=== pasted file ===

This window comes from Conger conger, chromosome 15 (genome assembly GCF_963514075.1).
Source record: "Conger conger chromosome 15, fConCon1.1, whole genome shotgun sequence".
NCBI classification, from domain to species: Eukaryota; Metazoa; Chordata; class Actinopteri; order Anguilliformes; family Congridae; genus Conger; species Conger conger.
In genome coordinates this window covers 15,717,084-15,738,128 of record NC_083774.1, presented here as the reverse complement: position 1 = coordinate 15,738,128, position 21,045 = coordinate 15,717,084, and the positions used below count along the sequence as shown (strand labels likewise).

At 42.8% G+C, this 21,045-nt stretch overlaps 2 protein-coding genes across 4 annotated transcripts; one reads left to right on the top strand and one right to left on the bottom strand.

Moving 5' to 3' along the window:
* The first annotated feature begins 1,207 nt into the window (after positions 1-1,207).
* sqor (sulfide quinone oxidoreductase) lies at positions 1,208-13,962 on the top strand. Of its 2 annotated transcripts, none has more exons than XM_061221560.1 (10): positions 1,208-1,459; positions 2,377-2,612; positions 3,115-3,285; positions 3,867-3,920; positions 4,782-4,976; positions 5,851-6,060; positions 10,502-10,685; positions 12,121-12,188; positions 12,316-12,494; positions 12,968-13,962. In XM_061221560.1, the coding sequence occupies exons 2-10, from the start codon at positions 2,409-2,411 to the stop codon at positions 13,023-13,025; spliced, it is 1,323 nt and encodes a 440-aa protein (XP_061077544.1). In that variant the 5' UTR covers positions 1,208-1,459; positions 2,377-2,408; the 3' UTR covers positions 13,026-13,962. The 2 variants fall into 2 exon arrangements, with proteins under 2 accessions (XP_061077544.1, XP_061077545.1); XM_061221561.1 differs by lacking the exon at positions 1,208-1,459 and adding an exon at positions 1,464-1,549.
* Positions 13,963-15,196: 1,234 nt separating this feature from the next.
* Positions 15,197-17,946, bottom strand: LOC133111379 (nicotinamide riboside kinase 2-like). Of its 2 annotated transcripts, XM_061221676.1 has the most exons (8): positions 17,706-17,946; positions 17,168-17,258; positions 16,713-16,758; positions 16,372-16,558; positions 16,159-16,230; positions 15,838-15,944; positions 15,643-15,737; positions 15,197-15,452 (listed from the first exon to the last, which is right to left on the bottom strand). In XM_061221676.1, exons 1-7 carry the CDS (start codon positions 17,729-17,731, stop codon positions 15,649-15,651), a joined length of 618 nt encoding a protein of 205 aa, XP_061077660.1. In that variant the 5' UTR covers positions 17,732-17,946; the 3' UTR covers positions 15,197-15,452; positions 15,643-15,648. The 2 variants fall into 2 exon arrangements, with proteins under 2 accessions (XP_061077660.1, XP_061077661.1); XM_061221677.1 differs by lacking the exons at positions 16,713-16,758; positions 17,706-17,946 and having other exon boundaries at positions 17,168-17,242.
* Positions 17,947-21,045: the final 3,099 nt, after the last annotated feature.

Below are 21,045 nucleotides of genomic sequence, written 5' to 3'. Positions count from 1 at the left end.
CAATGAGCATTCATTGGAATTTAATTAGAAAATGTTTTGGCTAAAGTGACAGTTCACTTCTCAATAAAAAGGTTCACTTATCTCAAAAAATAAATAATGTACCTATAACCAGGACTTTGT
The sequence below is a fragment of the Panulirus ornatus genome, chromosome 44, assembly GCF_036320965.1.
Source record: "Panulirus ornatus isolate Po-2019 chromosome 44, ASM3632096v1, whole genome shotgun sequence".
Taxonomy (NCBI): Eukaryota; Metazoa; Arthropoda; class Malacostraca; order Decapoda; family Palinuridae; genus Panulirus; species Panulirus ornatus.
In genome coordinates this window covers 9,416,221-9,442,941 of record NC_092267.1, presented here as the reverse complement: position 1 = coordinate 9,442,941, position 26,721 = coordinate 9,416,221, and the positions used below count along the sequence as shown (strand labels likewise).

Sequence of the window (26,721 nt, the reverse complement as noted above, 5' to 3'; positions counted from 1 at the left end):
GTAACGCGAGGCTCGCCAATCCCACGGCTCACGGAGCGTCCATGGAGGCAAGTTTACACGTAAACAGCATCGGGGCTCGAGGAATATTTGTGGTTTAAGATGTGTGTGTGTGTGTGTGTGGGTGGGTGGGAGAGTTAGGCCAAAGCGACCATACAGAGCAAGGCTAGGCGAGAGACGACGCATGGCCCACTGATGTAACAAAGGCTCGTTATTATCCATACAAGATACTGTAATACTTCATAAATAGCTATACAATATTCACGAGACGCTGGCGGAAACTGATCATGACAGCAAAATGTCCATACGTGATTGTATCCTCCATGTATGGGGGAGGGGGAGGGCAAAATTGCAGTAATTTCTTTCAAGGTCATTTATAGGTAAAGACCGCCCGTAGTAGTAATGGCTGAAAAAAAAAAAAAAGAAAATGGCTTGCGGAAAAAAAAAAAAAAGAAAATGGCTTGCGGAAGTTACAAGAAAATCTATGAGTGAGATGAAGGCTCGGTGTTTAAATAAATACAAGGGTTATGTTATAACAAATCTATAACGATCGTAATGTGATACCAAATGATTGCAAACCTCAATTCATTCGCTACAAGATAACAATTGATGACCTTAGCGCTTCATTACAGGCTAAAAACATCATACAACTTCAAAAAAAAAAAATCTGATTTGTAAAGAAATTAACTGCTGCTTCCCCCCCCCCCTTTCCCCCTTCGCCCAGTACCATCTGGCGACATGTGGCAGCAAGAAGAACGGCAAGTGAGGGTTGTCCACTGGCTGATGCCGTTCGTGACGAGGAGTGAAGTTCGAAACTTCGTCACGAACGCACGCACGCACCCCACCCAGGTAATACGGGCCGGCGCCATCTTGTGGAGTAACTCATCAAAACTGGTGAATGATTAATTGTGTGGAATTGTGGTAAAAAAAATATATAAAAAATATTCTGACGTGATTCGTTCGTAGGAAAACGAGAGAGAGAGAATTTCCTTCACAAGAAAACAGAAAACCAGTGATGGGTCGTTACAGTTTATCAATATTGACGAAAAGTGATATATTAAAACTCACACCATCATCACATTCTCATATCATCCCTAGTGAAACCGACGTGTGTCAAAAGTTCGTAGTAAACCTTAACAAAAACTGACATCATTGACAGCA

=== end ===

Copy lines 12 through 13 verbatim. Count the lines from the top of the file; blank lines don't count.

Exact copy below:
Below are 21,045 nucleotides of genomic sequence, written 5' to 3'. Positions count from 1 at the left end.
CAATGAGCATTCATTGGAATTTAATTAGAAAATGTTTTGGCTAAAGTGACAGTTCACTTCTCAATAAAAAGGTTCACTTATCTCAAAAAATAAATAATGTACCTATAACCAGGACTTTGT